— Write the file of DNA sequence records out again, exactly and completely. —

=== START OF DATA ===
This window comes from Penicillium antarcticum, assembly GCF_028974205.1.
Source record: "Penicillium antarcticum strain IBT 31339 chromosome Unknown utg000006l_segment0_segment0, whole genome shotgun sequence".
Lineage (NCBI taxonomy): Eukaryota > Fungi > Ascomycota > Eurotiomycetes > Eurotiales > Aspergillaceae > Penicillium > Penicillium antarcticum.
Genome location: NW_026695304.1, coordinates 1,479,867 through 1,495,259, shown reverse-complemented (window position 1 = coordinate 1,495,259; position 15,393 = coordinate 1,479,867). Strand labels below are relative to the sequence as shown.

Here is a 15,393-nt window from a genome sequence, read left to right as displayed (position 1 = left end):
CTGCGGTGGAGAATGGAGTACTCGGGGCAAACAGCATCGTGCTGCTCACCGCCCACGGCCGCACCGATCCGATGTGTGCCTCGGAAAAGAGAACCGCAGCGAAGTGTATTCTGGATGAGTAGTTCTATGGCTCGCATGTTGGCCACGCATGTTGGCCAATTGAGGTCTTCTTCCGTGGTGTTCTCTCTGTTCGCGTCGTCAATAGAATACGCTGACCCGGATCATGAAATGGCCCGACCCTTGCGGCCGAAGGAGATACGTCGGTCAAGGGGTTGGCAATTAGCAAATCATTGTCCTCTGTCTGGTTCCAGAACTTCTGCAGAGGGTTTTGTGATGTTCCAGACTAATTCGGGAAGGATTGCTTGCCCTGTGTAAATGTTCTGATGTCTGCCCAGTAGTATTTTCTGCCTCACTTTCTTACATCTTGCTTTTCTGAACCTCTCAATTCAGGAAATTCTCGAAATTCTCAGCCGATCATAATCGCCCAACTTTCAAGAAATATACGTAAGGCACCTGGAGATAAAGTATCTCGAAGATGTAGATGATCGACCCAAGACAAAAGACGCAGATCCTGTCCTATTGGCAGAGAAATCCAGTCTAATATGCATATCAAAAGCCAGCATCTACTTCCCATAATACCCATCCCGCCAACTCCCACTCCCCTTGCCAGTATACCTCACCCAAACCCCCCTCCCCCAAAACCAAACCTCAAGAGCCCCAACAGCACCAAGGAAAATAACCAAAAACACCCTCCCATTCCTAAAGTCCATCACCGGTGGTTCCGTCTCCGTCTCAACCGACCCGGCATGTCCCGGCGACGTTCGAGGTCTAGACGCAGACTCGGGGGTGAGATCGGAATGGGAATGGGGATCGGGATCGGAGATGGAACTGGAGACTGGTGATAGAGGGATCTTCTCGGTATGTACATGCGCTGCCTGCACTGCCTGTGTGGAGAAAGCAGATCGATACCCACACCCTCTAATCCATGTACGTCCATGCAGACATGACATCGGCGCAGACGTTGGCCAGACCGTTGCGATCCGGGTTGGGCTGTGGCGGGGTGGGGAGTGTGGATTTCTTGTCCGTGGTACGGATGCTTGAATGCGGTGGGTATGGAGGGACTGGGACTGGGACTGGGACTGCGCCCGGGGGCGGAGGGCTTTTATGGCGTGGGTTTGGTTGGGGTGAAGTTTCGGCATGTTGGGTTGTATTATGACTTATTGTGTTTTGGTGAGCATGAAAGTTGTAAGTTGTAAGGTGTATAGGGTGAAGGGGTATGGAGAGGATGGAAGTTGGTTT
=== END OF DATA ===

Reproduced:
This window comes from Penicillium antarcticum, assembly GCF_028974205.1.
Source record: "Penicillium antarcticum strain IBT 31339 chromosome Unknown utg000006l_segment0_segment0, whole genome shotgun sequence".
Lineage (NCBI taxonomy): Eukaryota > Fungi > Ascomycota > Eurotiomycetes > Eurotiales > Aspergillaceae > Penicillium > Penicillium antarcticum.
Genome location: NW_026695304.1, coordinates 1,479,867 through 1,495,259, shown reverse-complemented (window position 1 = coordinate 1,495,259; position 15,393 = coordinate 1,479,867). Strand labels below are relative to the sequence as shown.

Here is a 15,393-nt window from a genome sequence, read left to right as displayed (position 1 = left end):
CTGCGGTGGAGAATGGAGTACTCGGGGCAAACAGCATCGTGCTGCTCACCGCCCACGGCCGCACCGATCCGATGTGTGCCTCGGAAAAGAGAACCGCAGCGAAGTGTATTCTGGATGAGTAGTTCTATGGCTCGCATGTTGGCCACGCATGTTGGCCAATTGAGGTCTTCTTCCGTGGTGTTCTCTCTGTTCGCGTCGTCAATAGAATACGCTGACCCGGATCATGAAATGGCCCGACCCTTGCGGCCGAAGGAGATACGTCGGTCAAGGGGTTGGCAATTAGCAAATCATTGTCCTCTGTCTGGTTCCAGAACTTCTGCAGAGGGTTTTGTGATGTTCCAGACTAATTCGGGAAGGATTGCTTGCCCTGTGTAAATGTTCTGATGTCTGCCCAGTAGTATTTTCTGCCTCACTTTCTTACATCTTGCTTTTCTGAACCTCTCAATTCAGGAAATTCTCGAAATTCTCAGCCGATCATAATCGCCCAACTTTCAAGAAATATACGTAAGGCACCTGGAGATAAAGTATCTCGAAGATGTAGATGATCGACCCAAGACAAAAGACGCAGATCCTGTCCTATTGGCAGAGAAATCCAGTCTAATATGCATATCAAAAGCCAGCATCTACTTCCCATAATACCCATCCCGCCAACTCCCACTCCCCTTGCCAGTATACCTCACCCAAACCCCCCTCCCCCAAAACCAAACCTCAAGAGCCCCAACAGCACCAAGGAAAATAACCAAAAACACCCTCCCATTCCTAAAGTCCATCACCGGTGGTTCCGTCTCCGTCTCAACCGACCCGGCATGTCCCGGCGACGTTCGAGGTCTAGACGCAGACTCGGGGGTGAGATCGGAATGGGAATGGGGATCGGGATCGGAGATGGAACTGGAGACTGGTGATAGAGGGATCTTCTCGGTATGTACATGCGCTGCCTGCACTGCCTGTGTGGAGAAAGCAGATCGATACCCACACCCTCTAATCCATGTACGTCCATGCAGACATGACATCGGCGCAGACGTTGGCCAGACCGTTGCGATCCGGGTTGGGCTGTGGCGGGGTGGGGAGTGTGGATTTCTTGTCCGTGGTACGGATGCTTGAATGCGGTGGGTATGGAGGGACTGGGACTGGGACTGGGACTGCGCCCGGGGGCGGAGGGCTTTTATGGCGTGGGTTTGGTTGGGGTGAAGTTTCGGCATGTTGGGTTGTATTATGACTTATTGTGTTTTGGTGAGCATGAAAGTTGTAAGTTGTAAGGTGTATAGGGTGAAGGGGTATGGAGAGGATGGAAGTTGGTTT